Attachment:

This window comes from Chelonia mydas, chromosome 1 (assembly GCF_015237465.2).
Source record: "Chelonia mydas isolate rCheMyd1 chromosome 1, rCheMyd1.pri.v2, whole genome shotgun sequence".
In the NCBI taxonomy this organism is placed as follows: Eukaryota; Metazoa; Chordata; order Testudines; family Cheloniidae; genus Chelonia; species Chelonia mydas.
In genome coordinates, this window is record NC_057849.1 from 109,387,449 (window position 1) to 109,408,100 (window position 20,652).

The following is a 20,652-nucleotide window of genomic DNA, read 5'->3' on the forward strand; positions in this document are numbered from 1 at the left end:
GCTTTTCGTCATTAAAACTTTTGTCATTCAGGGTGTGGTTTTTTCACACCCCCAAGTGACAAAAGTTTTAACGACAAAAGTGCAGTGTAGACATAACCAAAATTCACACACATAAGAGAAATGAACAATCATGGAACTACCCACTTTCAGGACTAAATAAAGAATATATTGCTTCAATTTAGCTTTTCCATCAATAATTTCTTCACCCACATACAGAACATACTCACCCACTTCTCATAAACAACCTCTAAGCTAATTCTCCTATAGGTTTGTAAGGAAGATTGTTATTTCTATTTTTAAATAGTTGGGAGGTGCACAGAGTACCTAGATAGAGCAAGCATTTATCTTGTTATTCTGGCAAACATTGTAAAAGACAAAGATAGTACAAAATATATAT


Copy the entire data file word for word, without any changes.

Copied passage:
This window comes from Chelonia mydas, chromosome 1 (assembly GCF_015237465.2).
Source record: "Chelonia mydas isolate rCheMyd1 chromosome 1, rCheMyd1.pri.v2, whole genome shotgun sequence".
In the NCBI taxonomy this organism is placed as follows: Eukaryota; Metazoa; Chordata; order Testudines; family Cheloniidae; genus Chelonia; species Chelonia mydas.
In genome coordinates, this window is record NC_057849.1 from 109,387,449 (window position 1) to 109,408,100 (window position 20,652).

The following is a 20,652-nucleotide window of genomic DNA, read 5'->3' on the forward strand; positions in this document are numbered from 1 at the left end:
GCTTTTCGTCATTAAAACTTTTGTCATTCAGGGTGTGGTTTTTTCACACCCCCAAGTGACAAAAGTTTTAACGACAAAAGTGCAGTGTAGACATAACCAAAATTCACACACATAAGAGAAATGAACAATCATGGAACTACCCACTTTCAGGACTAAATAAAGAATATATTGCTTCAATTTAGCTTTTCCATCAATAATTTCTTCACCCACATACAGAACATACTCACCCACTTCTCATAAACAACCTCTAAGCTAATTCTCCTATAGGTTTGTAAGGAAGATTGTTATTTCTATTTTTAAATAGTTGGGAGGTGCACAGAGTACCTAGATAGAGCAAGCATTTATCTTGTTATTCTGGCAAACATTGTAAAAGACAAAGATAGTACAAAATATATAT